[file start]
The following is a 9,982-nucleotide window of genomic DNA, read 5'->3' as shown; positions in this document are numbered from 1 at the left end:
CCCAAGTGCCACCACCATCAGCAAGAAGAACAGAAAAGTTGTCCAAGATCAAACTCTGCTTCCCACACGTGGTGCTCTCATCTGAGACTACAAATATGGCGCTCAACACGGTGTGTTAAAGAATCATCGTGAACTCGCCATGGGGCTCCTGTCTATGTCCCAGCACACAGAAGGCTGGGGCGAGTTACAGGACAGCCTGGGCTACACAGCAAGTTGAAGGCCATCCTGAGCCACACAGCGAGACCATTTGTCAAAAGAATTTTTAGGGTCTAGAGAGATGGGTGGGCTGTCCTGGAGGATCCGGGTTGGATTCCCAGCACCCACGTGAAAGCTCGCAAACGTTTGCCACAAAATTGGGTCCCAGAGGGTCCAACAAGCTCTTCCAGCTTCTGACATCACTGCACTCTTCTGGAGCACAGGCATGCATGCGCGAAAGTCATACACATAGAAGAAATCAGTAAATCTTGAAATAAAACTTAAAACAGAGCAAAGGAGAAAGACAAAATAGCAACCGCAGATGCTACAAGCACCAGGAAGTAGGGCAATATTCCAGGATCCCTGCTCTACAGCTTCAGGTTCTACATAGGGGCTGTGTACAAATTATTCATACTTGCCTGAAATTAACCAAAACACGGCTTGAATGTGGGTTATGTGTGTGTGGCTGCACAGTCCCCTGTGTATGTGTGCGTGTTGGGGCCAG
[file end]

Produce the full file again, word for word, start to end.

The following is a 9,982-nucleotide window of genomic DNA, read 5'->3' as shown; positions in this document are numbered from 1 at the left end:
CCCAAGTGCCACCACCATCAGCAAGAAGAACAGAAAAGTTGTCCAAGATCAAACTCTGCTTCCCACACGTGGTGCTCTCATCTGAGACTACAAATATGGCGCTCAACACGGTGTGTTAAAGAATCATCGTGAACTCGCCATGGGGCTCCTGTCTATGTCCCAGCACACAGAAGGCTGGGGCGAGTTACAGGACAGCCTGGGCTACACAGCAAGTTGAAGGCCATCCTGAGCCACACAGCGAGACCATTTGTCAAAAGAATTTTTAGGGTCTAGAGAGATGGGTGGGCTGTCCTGGAGGATCCGGGTTGGATTCCCAGCACCCACGTGAAAGCTCGCAAACGTTTGCCACAAAATTGGGTCCCAGAGGGTCCAACAAGCTCTTCCAGCTTCTGACATCACTGCACTCTTCTGGAGCACAGGCATGCATGCGCGAAAGTCATACACATAGAAGAAATCAGTAAATCTTGAAATAAAACTTAAAACAGAGCAAAGGAGAAAGACAAAATAGCAACCGCAGATGCTACAAGCACCAGGAAGTAGGGCAATATTCCAGGATCCCTGCTCTACAGCTTCAGGTTCTACATAGGGGCTGTGTACAAATTATTCATACTTGCCTGAAATTAACCAAAACACGGCTTGAATGTGGGTTATGTGTGTGTGGCTGCACAGTCCCCTGTGTATGTGTGCGTGTTGGGGCCAG